Aside from the layer of magical motifs which embellished Boy, Snow, Bird, there were several other aspects which rather enchanted me. Yes, the characters were memorable – though I thought that the male characters were distinctly less developed than the vivid female ones – and the setting made a nice stage for the volatile time period in which the story takes place. (It was pretty odd to read about a fictional New England town which was meant to be less than an hour away from mine. Every time the characters went to Worcester I couldn’t help but picture the streets and restaurants I’ve personally encountered.) But it was the way that certain characters interacted with each other and learned to distrust their first, second, third impressions which really caught my attention. When Bird gets work as a coat check girl on a party cruise simply because she’s got blonde hair – the 1950s were absurd – and strikes up a friendship with Mia, who masquerades as a blonde to write an article about the whole shindig, there’s a bit of foreshadowing there for the bigger disguises which will reveal themselves in time.  All clever plotting aside, it was entertaining to watch their friendship develop, and to see how Mia’s doggedly inquisitive personality rubbed against Boy’s challenging one. The bookshop owner who later employs Boy is an ornery old English lady who turns out to be full of little surprises, not the least of which being her patience and understanding to the three precocious young black children who spend their afternoons reading at the shop instead of going to school.  Since Boy, Snow, Bird is a novel which focuses on race, I was glad to see these kids through the eyes of a lady who has absolutely no time for racist nonsense. Think Aunt Eleanor from Inkheart, dispensing thoughtful advice about theoretical curses rather than facing down real magical villains. The supporting cast of ladies, including those who had ugly pieces of their souls hidden away, were as carefully characterized as they were diverse. I didn’t really mind the fact that Boy’s husband and the other menfolk weren’t so interesting. They just seemed more realistic, less complex, a little drab; and maybe that’s part of what made the book seem to follow Anderson’s and the Grimms’ formulas. The honest woodcutters (or jeweler, in this case) and the kingly fathers rarely have any clue what’s going on under their noble, hardworking noses. It’s the women and children who notice the threats in nature and in their own reflections.

My favorite interaction to witness was probably the correspondence between the nearly grown up Snow and her half-sister Bird in the middle section of the book, which was told from Bird’s perspective. We get such a romanticized picture of Snow from Boy’s chapters – not always in a good way – that it’s hard to see her as a real person for the first half of the narrative. But she finally gets to have a bit of her own voice in the letters she exchanges with Bird, who doesn’t have any set opinion of this beautiful but incomprehensible girl just yet. “I don’t think Mother Nature likes us much,” Snow writes to her sister once they finally make contact. “If she did, she wouldn’t make the things that are deadliest so beautiful.” (p 230) It’s observations like that one which turn Snow into more than just a beautiful concept against which other characters can hurl their dreams and prejudices and insecurities. For all that Boy finds herself at internal odds with her stepdaughter once her own daughter is born, this is an observation which sounds like it could have come straight out of Boy’s head.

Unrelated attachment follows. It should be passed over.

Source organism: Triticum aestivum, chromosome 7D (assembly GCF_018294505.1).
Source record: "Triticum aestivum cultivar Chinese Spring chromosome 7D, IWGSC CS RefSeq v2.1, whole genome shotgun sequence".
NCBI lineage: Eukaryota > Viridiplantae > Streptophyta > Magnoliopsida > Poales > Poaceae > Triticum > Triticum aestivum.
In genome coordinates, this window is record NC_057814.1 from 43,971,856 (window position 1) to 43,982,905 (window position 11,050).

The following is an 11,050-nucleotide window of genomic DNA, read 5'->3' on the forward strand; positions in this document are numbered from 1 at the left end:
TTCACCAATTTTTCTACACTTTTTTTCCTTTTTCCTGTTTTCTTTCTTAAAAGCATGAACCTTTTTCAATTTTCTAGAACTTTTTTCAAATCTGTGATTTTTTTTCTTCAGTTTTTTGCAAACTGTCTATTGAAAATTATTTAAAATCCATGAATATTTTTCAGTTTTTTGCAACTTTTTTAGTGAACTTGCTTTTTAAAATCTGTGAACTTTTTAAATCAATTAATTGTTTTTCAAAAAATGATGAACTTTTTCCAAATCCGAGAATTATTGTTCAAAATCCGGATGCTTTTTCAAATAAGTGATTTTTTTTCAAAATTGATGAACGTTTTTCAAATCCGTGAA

The conflicted stepmother and the fairest of them all aren’t so different, and in the end I read every one of their own encounters with my breath held a little, waiting to see if there would be violence, or tears, or retribution, or forgiveness. This book isn’t a fairy tale, it just shows us a picture of diverse life half a century ago through the window of the folklore we recognize, so no one falls asleep after eating a poisoned apple. The forgiveness and acceptance we seek while reading Boy, Snow, Bird does come to pass in the end, up to a point. But it’s a fraught road to get there, and you can’t be quite certain that things won’t soon tumble back into the deceptive, treacherous world of hidden identities and quiet manipulations. I’m choosing to hope that there might be a happy ending for Boy, Snow, and Bird, though, because I grew attached to all three of them. Even if true happiness isn’t an option, I closed the book wishing that they might survive whatever harrowing journey through the woods they three had embarked upon together.

Star Ratings

Characters: **** (4 stars)

Character Development: **** (4 stars)

Plot: **** (4 stars)

Writing : ***** (5 stars)

Overall: ****1/2 (4 1/2 stars)